This is the first part of a series of blogs as I explore building a small web app in React, with a modern workflow.
Background: WordStack is based on a really simple user story: Tracking daily writing progress via writing sprints. The idea of writing sprints comes from NaNoWriMo—the annual writing challenge where writers across the world attempt to first-draft an entire novel (each) in a month. It sounds like madness. It is (I’m one of those writers). To hit the goal (50,000 words, 1 month) you need to write 1600 words a day, or more if you skip days or miss targets.
One great way to achieve these is to set micro-targets and write in sprint. That is, set a small arbitrary time and write uninterrupted until that time expires. Tracking this is somewhat random. Via FaceBook chat, or the NaNoWriMo forums, or Slack. Many writers use a similar process outside the intensity of November. There is a very simple tracking tool on the NaNoWriMo web site, but it’s only really useful during the competition. This led me to thinking:
Wouldn’t it be cool if there was a tool to help with this?
First pass of this app needs to be really simple. First, because it’s part a experiment in learning to build production-level React code, part because I want to follow good agile practice and release small and often (MVP).
I’m not too worried about the desktop layout for this version, so here we have the most basic process: Select your sprint style > visualise the sprint countdown > complete sprint > view progress. I’m not concerned with storing this yet.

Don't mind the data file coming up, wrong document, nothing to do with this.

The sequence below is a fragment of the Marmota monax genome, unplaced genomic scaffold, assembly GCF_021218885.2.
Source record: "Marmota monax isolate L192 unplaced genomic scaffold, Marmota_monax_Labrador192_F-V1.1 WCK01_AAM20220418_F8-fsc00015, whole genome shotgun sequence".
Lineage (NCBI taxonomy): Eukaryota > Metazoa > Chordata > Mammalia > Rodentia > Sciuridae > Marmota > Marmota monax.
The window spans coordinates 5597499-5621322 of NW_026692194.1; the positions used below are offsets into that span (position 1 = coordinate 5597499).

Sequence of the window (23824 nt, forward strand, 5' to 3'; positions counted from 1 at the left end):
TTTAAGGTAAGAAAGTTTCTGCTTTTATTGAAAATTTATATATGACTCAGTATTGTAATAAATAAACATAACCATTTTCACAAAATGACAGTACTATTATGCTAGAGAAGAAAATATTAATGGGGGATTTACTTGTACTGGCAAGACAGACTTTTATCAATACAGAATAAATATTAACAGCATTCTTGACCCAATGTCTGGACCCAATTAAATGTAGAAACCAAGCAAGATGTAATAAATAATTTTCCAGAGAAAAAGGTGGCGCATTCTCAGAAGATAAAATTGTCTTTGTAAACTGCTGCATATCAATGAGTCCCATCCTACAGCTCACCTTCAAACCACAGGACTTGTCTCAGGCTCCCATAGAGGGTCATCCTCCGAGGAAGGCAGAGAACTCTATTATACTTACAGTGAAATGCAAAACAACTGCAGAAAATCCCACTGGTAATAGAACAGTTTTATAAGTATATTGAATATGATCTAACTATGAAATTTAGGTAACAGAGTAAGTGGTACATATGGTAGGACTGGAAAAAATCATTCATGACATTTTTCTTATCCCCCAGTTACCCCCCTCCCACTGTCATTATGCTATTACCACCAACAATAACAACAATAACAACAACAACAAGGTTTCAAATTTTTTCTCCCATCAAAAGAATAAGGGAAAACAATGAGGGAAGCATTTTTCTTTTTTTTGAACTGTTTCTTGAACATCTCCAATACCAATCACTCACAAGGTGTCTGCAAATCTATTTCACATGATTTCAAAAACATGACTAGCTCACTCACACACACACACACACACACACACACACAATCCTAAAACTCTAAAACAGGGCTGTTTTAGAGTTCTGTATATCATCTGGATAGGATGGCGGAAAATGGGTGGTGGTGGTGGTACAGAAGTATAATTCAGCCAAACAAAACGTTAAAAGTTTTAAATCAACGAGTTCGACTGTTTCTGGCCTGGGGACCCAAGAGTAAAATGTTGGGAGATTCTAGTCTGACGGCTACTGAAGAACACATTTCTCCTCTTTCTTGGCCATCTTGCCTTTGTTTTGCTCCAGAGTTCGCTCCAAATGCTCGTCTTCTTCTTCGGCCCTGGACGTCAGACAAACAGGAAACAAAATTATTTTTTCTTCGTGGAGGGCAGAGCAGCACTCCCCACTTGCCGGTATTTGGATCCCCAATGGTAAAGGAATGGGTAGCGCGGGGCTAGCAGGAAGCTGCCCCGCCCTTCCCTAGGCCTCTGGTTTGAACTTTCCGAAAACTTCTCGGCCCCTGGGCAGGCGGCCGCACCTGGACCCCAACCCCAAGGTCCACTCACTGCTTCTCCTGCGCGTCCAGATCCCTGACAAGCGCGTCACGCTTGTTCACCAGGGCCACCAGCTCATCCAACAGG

As this is much an experiment with workflow as React, I’m tracking progress of the project through a GitHub Project.
The project itself follows standard Gitflow practice (develop branch with feature and release branches) and committed to GitHub.
To go with the new technology stack, I’ve switched out my usual dev tools for a fresher, more modern stack set: Atom (with some customisation, plus plugins), Hyper (a very nice, customisable terminal) and Chrome. As I’m focused on mobile for the prototype, it all fits nicely on a MacBook screen.
To get out the door, I started with Create React App and followed the basic setup. It was great for getting a bare-bones React app running. I quickly adapted this to use SCSS (via
node-sass) and implemented a folder structure for components that more closely matched the in-house pattern library at my day-job.
Well, it doesn’t look great right now. But that’s not the point. Start small, see what works (and how it could work), iterate:
I’ve been spending a little time with React, and I like it. I’m not a fan of jsx… Mixing JS and markup and CSS into an unholy pot of mystery code just didn’t feel right. Surely this thing would taste awful. I persisted. It tastes pretty good.